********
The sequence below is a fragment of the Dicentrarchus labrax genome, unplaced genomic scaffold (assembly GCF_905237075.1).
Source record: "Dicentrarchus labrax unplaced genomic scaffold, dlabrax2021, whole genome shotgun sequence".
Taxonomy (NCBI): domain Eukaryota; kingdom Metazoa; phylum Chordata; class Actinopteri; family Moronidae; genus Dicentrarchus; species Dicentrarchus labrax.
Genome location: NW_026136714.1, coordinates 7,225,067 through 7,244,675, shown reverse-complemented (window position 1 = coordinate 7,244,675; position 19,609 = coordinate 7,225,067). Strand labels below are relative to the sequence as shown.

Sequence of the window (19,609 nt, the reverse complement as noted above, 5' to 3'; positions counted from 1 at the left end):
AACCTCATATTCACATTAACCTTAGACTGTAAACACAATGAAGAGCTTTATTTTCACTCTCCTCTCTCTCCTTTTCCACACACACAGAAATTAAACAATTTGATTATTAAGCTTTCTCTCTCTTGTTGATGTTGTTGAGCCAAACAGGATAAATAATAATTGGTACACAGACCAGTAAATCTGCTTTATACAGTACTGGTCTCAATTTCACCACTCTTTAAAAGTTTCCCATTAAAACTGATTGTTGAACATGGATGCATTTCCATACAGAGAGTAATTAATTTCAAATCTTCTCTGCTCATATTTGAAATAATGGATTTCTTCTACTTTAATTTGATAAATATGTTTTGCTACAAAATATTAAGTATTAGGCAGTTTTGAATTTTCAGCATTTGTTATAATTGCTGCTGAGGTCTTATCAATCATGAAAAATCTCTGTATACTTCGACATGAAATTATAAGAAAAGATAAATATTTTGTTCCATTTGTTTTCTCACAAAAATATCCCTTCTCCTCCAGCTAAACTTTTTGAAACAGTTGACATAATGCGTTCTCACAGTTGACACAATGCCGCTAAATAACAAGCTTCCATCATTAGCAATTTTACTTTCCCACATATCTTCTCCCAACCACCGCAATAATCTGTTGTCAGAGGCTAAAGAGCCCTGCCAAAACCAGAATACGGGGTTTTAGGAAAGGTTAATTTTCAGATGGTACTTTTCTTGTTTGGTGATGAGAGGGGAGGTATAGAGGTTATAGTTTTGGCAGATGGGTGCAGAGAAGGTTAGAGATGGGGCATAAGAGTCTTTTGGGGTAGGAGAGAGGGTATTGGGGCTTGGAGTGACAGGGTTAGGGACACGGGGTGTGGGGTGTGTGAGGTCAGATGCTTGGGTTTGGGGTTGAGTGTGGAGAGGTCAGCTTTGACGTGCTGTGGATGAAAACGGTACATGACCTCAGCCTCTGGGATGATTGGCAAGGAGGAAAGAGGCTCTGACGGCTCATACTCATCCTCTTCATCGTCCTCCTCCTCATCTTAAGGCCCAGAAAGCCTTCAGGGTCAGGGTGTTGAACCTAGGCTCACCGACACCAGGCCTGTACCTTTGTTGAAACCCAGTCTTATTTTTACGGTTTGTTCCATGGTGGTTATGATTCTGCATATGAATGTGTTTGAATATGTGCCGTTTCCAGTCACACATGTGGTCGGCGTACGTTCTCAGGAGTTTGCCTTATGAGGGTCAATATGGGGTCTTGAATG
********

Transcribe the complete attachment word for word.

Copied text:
The sequence below is a fragment of the Dicentrarchus labrax genome, unplaced genomic scaffold (assembly GCF_905237075.1).
Source record: "Dicentrarchus labrax unplaced genomic scaffold, dlabrax2021, whole genome shotgun sequence".
Taxonomy (NCBI): domain Eukaryota; kingdom Metazoa; phylum Chordata; class Actinopteri; family Moronidae; genus Dicentrarchus; species Dicentrarchus labrax.
Genome location: NW_026136714.1, coordinates 7,225,067 through 7,244,675, shown reverse-complemented (window position 1 = coordinate 7,244,675; position 19,609 = coordinate 7,225,067). Strand labels below are relative to the sequence as shown.

Sequence of the window (19,609 nt, the reverse complement as noted above, 5' to 3'; positions counted from 1 at the left end):
AACCTCATATTCACATTAACCTTAGACTGTAAACACAATGAAGAGCTTTATTTTCACTCTCCTCTCTCTCCTTTTCCACACACACAGAAATTAAACAATTTGATTATTAAGCTTTCTCTCTCTTGTTGATGTTGTTGAGCCAAACAGGATAAATAATAATTGGTACACAGACCAGTAAATCTGCTTTATACAGTACTGGTCTCAATTTCACCACTCTTTAAAAGTTTCCCATTAAAACTGATTGTTGAACATGGATGCATTTCCATACAGAGAGTAATTAATTTCAAATCTTCTCTGCTCATATTTGAAATAATGGATTTCTTCTACTTTAATTTGATAAATATGTTTTGCTACAAAATATTAAGTATTAGGCAGTTTTGAATTTTCAGCATTTGTTATAATTGCTGCTGAGGTCTTATCAATCATGAAAAATCTCTGTATACTTCGACATGAAATTATAAGAAAAGATAAATATTTTGTTCCATTTGTTTTCTCACAAAAATATCCCTTCTCCTCCAGCTAAACTTTTTGAAACAGTTGACATAATGCGTTCTCACAGTTGACACAATGCCGCTAAATAACAAGCTTCCATCATTAGCAATTTTACTTTCCCACATATCTTCTCCCAACCACCGCAATAATCTGTTGTCAGAGGCTAAAGAGCCCTGCCAAAACCAGAATACGGGGTTTTAGGAAAGGTTAATTTTCAGATGGTACTTTTCTTGTTTGGTGATGAGAGGGGAGGTATAGAGGTTATAGTTTTGGCAGATGGGTGCAGAGAAGGTTAGAGATGGGGCATAAGAGTCTTTTGGGGTAGGAGAGAGGGTATTGGGGCTTGGAGTGACAGGGTTAGGGACACGGGGTGTGGGGTGTGTGAGGTCAGATGCTTGGGTTTGGGGTTGAGTGTGGAGAGGTCAGCTTTGACGTGCTGTGGATGAAAACGGTACATGACCTCAGCCTCTGGGATGATTGGCAAGGAGGAAAGAGGCTCTGACGGCTCATACTCATCCTCTTCATCGTCCTCCTCCTCATCTTAAGGCCCAGAAAGCCTTCAGGGTCAGGGTGTTGAACCTAGGCTCACCGACACCAGGCCTGTACCTTTGTTGAAACCCAGTCTTATTTTTACGGTTTGTTCCATGGTGGTTATGATTCTGCATATGAATGTGTTTGAATATGTGCCGTTTCCAGTCACACATGTGGTCGGCGTACGTTCTCAGGAGTTTGCCTTATGAGGGTCAATATGGGGTCTTGAATG